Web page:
April 23rd, 2021 | Sterling

Moments that Motivate: Why Showing Employee Appreciation is the Gift that Keeps on Giving… Especially in Today’s Virtual and Hybrid Workplaces

Smiling biracial woman show heart hand gesture

Can you put a value on employee appreciation? According to Forbes, the answer is a resounding yes. Noting that “Companies that prioritize recognition have a better chance of retaining the talent they fought so hard to attract in the first place,” the article goes on to point out that companies known for recognizing employee value regularly have “31 percent lower voluntary turnover than companies with poor recognition cultures.” It’s not just talent retention that gets a boost. When employees feel appreciated, employee satisfaction, engagement, and productivity climb, leading to better customer experiences as well.

Reimagining Employee Appreciation for Dynamic Workplaces

Showing employees that they are valued is even more critical in today’s environment. The global pandemic has driven a monumental shift in how—and where—people work. Companies have largely worked out the technological kinks that plagued remote work early on, and as the world re-emerges from strict social distancing requirements, many companies plan to enable hybrid work models, supporting both in-office and remote employees. The transition faces some uphill battles, particularly when it comes to attracting talent, keeping employees engaged, and reducing turnover. Showing employee appreciation plays an important role in those efforts. In fact, ensuring employees feel valued for their work could become even more important in hybrid workplaces. HR Magazine notes that, “The wide acceptance of remote work has created a workforce that can work from anywhere, opening up new job opportunities that will test employee loyalty.” So, how do you recognize employees in a virtual environment?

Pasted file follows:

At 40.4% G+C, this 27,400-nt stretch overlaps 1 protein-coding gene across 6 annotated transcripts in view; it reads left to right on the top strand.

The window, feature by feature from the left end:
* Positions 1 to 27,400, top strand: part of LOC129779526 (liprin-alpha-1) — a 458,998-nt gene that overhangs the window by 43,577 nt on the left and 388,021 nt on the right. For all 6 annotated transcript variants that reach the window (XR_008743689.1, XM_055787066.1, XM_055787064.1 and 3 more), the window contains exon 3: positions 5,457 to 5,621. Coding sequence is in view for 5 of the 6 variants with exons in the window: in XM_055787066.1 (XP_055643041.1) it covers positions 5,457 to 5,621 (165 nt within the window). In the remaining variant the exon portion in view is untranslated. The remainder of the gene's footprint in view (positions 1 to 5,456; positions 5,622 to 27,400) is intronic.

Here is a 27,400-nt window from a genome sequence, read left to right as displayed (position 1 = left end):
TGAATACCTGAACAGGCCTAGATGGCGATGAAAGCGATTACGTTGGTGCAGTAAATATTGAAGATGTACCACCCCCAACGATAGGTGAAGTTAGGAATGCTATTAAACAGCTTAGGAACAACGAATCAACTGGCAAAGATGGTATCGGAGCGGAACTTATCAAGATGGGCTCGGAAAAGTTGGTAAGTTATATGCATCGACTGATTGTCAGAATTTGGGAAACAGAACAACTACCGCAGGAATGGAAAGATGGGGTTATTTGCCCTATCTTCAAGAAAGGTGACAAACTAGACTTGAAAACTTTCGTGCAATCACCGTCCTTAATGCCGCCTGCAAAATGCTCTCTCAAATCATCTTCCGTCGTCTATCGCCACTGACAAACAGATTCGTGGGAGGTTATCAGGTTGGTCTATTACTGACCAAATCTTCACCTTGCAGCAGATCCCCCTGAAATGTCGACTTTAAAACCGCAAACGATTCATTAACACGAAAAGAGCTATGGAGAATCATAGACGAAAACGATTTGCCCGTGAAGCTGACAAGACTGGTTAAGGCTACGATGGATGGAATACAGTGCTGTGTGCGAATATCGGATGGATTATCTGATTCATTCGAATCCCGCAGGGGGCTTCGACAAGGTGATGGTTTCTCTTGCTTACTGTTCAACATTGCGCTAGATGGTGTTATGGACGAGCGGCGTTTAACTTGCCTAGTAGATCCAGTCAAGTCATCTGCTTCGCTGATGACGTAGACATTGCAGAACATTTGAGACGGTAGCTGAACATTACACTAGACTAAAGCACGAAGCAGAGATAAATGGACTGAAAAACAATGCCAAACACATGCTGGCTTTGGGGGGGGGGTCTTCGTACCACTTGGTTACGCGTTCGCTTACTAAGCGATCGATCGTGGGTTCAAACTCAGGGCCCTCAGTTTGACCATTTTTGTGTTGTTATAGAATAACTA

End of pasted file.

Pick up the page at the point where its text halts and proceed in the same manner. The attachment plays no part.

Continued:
Recently, Jenna Gardner, Sterling’s People & Experience leader, joined Katelyn Brower, Sterling’s Social Media Manager, for an episode of “Sterling Live” to talk about why employee appreciation matters, what it looks like today compared to a year ago, and how it will transform over time.

Take this year’s Employee Appreciation Day, which took place on March 5. Unlike past years, #TeamSterling celebrated remotely. While that meant no mingling with colleagues in person over coffee or lunch, #TeamSterling found a way, and it started with a mind shift. Instead of feeling frustrated that social distancing requirements made the traditional approach impossible, Jenna and her team had to look at how virtual experiences could open the door to new opportunities to applaud employees.

This year, employees were encouraged to use WorkDay to show their appreciation. Typically, these messages would be visible only to the recipient and his or her manager, but for Employee Appreciation Day, the notes of thanks were gathered into a virtual billboard, for the entire company to see. Over the course of a few days, more than 2,000 responses rolled in.

Not surprisingly, many individuals received shout outs for their efforts on particular projects. What both Jenna and Katelyn found especially gratifying to read were the notes praising colleagues for a welcoming smile or a can-do attitude that contributed to making Sterling a great place to work. Plus, instead of having a view limited to local colleagues, this approach provided glimpses into offices and teams around the world, emphasizing how truly global #TeamSterling is. Jenna said the shared messages really brought home the point that “Appreciation is borderless.”

What Will Employee Appreciation Look Like Moving Forward?

Jenna admitted to feeling a bit nervous about planning the virtual Employee Appreciation Day event — after all, it was uncharted territory. Her advice?